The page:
By Jean Van Hamme and William Vance
XIII and his friends, still in hiding from the NSA, now have the riddle from all three silver watches… and Maximilian’s gold is within their reach. But the treasure is well hidden. Not to mention that $15 million is enough to attract a lot of unwanted attention. Meanwhile, in Washington, an increasingly desperate Frank Giordino can feel the noose tightening around his neck—and men are at their most dangerous when desperate. All he needs is someone to bring him the right information…
Well. Here we are. Sort of the penultimate volume. Yes, I know there are two left, but the next one has the smack of an exercise in filling in the blanks; a journey into the past with Moebius on art duties as Van Hamme looks into the Irish connection, the dangling thread of XIII’s past. For some strange reason, this late in the game, the art for that volume is by the late Moebius. It seems an unlikely fit at first, but one has to remember this is the Moebius who delivered epic western adventures with Lt. Blueberry.
Anyway, back to the volume in hand, and the very helpful at this point summary intro page…..
Yes, those treasured pesos were always going to make a repeat appearance. Too big a dangling plot thread for Van Hamme to leave alone. But to be honest, perhaps he should have. Because this simply smacks of tying up all the loose ends, rather than delivering a satisfying storyline. Sure, what is inside this volume’s story is delivered well, drawn beautifully – as you’ld expect from Van Hamme and Vance at this late stage – but the sense of treading water is palpable.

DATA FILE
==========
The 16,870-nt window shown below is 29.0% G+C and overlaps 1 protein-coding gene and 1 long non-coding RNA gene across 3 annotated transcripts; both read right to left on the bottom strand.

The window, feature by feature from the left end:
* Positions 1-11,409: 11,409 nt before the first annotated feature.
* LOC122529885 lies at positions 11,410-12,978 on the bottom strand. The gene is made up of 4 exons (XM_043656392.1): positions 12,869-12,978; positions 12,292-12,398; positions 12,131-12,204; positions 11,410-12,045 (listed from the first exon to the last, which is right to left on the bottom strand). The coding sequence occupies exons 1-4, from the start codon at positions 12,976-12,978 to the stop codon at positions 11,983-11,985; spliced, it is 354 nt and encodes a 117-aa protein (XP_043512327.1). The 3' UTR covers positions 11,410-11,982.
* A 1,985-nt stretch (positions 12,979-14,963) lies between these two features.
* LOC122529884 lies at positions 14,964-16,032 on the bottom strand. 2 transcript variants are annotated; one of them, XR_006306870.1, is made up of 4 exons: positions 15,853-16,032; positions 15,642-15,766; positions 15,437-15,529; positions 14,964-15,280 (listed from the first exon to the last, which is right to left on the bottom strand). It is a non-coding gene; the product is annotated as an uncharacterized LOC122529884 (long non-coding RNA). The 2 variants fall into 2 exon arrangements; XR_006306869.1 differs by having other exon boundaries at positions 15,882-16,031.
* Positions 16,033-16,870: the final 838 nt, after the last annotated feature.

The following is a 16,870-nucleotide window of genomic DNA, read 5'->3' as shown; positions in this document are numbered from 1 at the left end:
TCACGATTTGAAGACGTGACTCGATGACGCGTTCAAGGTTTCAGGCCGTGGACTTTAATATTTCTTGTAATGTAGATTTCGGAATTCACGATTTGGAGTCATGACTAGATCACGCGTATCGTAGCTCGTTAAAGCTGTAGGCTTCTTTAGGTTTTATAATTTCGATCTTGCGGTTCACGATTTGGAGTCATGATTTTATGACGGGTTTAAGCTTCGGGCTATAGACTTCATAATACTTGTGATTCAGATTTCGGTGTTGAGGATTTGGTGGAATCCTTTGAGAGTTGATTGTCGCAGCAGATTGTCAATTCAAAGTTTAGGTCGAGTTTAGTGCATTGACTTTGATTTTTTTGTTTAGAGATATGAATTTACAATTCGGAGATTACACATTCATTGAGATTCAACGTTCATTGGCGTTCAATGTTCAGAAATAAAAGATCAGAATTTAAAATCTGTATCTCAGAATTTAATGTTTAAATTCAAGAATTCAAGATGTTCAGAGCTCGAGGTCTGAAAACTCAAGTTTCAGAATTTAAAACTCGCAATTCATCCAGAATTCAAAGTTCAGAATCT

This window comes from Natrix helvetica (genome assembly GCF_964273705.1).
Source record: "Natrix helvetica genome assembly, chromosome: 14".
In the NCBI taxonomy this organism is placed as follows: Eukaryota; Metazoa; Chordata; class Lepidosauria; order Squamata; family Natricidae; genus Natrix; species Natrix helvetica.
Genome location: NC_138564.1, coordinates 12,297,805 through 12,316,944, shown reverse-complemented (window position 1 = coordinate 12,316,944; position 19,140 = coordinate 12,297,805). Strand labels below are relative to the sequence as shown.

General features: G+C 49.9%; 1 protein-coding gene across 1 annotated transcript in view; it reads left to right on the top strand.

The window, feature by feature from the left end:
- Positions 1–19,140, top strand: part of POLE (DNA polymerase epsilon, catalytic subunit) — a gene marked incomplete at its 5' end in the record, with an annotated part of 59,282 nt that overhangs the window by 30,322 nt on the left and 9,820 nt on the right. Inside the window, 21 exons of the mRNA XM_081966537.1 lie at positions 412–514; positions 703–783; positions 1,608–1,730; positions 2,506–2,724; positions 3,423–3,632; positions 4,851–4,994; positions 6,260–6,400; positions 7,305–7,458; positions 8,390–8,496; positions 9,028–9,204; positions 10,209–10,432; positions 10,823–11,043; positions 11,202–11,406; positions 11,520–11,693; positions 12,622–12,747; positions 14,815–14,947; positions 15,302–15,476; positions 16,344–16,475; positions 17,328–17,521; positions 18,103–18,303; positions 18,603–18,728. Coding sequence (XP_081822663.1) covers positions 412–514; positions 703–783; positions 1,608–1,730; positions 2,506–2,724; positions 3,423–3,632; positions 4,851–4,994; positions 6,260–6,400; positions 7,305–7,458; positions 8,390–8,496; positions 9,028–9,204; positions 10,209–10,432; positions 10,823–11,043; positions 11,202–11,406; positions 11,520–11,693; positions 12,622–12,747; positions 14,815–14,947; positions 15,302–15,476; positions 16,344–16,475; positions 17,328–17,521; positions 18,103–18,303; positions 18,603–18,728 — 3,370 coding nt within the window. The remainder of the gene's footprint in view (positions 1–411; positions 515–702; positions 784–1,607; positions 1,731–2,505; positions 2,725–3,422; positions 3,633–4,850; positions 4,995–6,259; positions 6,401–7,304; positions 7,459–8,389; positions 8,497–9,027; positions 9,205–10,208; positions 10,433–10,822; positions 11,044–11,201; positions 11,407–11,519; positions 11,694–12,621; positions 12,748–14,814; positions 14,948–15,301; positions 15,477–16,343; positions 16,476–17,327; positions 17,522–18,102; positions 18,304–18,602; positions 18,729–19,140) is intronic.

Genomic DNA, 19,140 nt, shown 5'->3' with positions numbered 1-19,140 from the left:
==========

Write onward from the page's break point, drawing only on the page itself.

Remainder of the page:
This is the big pause before the end, the time for everyone to get together, take a moment, find themselves involved in some bizarre treasure hunt even though they know the huge might of the US NSA and a very desperate Frank Giordino is on their case…. like Jones says…. it’s too comfortable….
Later on there’s a little action as the gang go after the money, but it’s a half-hearted sort of action sequence, as if everyone, Van Hamme included, are simply waiting for this one to finish so they can get on.
But the strange thing about XIII that I realised a while ago is that a poor episode like this still feels like a poor episode of the best TV thriller you’ve ever read. The episode may be a bit of a let-down, but the feel of the series remains excellent.
And frankly, now we’re all at Volume 16 of 18, there’s surely no way you’re going to give up on it now? I’m certainly not. Van Hamme and Vance have consistently delivered excellence in their thriller. The odd mildly dull and inconsequential episode, such as this one, doesn’t really detract from that magnificent cumulative effect.